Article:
Emergency Room Overcrowding: Making Ambulance Crews Wait

A patient calls 911. You respond, do an assessment, start an IV, put the patient on your stretcher and head for the emergency room. As you pull up to the emergency room, you see ambulances backed up in the emergency room driveway. This can only mean one...


To access the remainder of this piece of premium content, you must be registered with Firehouse. Already have an account? Login

Register in seconds by connecting with your preferred Social Network.

OR

Complete the registration form.

Required
Required
Required
Required
Required
Required
Required
Required
Required
Required

This practice may result in a violation of the Emergency Medical Treatment and Labor Act (EMTALA) and raises serious concerns for patient care and the provision of emergency services in a community. Additionally, this practice may also result in violation of the Conditions of Participation for Hospitals.

"Under EMTALA, a patient is considered to have "presented" to a hospital when a patient arrives on hospital grounds (defined as the main hospital building and any hospital-owned property within 250 yards of the main hospital building) and a request is made on the individual's behalf for examination or treatment of an emergency medical condition. A patient who arrives via EMS meets this requirement when EMS personnel request treatment from hospital staff. Therefore, the hospital must provide a screening examination and stabilizing treatment, if necessary, to resolve the patient's emergency medical condition. CMS does not recognize the distinction some hospital staff are trying to make in identifying EMS versus hospital responsibility for a patient already in the facility."

A System in Trouble

Later in the document, CMS writes, "Our office recognizes the enormous strain and crowding many hospital emergency departments face every day. However, this practice is not a solution. "Parking" patients in hospitals and refusing to release EMS equipment or personnel jeopardizes patient health and impacts the ability of the EMS personnel to provide emergency services to the rest of the community."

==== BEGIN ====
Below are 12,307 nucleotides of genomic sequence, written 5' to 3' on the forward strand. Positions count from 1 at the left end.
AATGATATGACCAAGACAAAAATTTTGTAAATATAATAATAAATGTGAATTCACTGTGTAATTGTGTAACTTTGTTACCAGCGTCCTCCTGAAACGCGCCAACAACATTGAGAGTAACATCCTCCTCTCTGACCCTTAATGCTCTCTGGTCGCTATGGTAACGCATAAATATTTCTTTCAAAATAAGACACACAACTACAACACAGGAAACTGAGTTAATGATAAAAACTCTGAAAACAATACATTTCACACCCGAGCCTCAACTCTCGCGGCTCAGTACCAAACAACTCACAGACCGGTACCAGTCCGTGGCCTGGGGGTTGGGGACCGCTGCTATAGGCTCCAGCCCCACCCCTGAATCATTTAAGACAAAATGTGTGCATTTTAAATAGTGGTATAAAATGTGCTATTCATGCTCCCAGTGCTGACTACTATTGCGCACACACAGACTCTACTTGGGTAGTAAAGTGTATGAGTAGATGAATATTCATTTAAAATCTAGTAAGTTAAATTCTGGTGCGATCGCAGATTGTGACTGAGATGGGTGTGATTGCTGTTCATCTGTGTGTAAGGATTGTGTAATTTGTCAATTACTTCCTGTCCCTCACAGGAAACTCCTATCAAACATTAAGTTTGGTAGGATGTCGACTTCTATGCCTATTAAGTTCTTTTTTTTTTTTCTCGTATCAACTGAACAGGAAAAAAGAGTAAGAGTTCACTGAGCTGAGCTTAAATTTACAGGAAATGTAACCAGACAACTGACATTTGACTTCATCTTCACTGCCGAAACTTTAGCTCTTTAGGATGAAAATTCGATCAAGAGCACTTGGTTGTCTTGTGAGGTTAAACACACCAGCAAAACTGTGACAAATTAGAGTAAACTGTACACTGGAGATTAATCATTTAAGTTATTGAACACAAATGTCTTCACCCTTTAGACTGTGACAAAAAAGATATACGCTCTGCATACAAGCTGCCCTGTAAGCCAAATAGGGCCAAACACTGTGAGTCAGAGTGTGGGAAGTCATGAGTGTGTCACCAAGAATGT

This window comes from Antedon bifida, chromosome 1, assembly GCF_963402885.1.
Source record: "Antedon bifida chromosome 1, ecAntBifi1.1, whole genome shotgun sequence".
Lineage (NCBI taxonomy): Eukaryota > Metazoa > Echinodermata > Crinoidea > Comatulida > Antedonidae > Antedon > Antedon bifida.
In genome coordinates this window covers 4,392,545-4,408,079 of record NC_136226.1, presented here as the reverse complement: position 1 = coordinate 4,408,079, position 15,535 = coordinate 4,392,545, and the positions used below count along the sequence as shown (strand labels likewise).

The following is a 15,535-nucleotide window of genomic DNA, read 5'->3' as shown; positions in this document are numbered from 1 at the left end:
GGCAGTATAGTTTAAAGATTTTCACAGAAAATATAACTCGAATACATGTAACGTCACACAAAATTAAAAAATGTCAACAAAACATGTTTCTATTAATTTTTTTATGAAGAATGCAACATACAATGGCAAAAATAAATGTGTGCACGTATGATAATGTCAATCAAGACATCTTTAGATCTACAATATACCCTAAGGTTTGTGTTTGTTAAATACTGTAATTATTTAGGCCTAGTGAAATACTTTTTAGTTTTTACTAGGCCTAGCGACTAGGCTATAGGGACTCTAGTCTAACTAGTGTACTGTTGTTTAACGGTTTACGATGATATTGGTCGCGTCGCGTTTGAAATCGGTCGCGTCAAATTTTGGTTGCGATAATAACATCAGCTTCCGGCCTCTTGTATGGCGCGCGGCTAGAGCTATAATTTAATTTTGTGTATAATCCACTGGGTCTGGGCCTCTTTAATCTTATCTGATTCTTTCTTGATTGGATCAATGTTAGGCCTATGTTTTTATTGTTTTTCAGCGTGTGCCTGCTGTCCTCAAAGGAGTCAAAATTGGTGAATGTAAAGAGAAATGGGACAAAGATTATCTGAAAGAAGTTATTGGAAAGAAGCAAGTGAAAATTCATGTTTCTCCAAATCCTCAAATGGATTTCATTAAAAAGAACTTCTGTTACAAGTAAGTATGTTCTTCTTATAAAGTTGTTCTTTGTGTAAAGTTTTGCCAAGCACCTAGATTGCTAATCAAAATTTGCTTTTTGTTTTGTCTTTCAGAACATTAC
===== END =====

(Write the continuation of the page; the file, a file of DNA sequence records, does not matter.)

The practice of parking patients in emergency rooms and using EMS equipment and staff to take watch over and, in some cases, render care to patients is becoming more commonplace. Unfortunately, it is a poor practice that robs a community of its EMS resources, delays responses to 911 calls and puts an unnecessary strain on EMS personnel.

If this is a problem in your community, your fire chief or EMS chief should address the issue with hospital administrators. If it is happening at multiple hospitals in your community, it may be necessary to get all the players to the table to find a region-wide solution. The alternative is not attractive. An ambulance sitting in a parking lot for hours with a patient on your stretcher does no good for the patient, EMS personnel or the community.


Gary Ludwig, MS, EMT-P, a Firehouse contributing editor, is a deputy fire chief with the Memphis, TN, Fire Department. He has 28 years of fire-rescue service experience, and previously served 25 years with the City of St. Louis, retiring as the chief paramedic from the St. Louis Fire Department. Ludwig is vice chairman of the EMS Section of the International Association of Fire Chiefs (IAFC), has a master's degree in business and management, and is a licensed paramedic. He is a frequent speaker at EMS and fire conferences nationally and internationally. He can be reached through his website at www.garyludwig.com.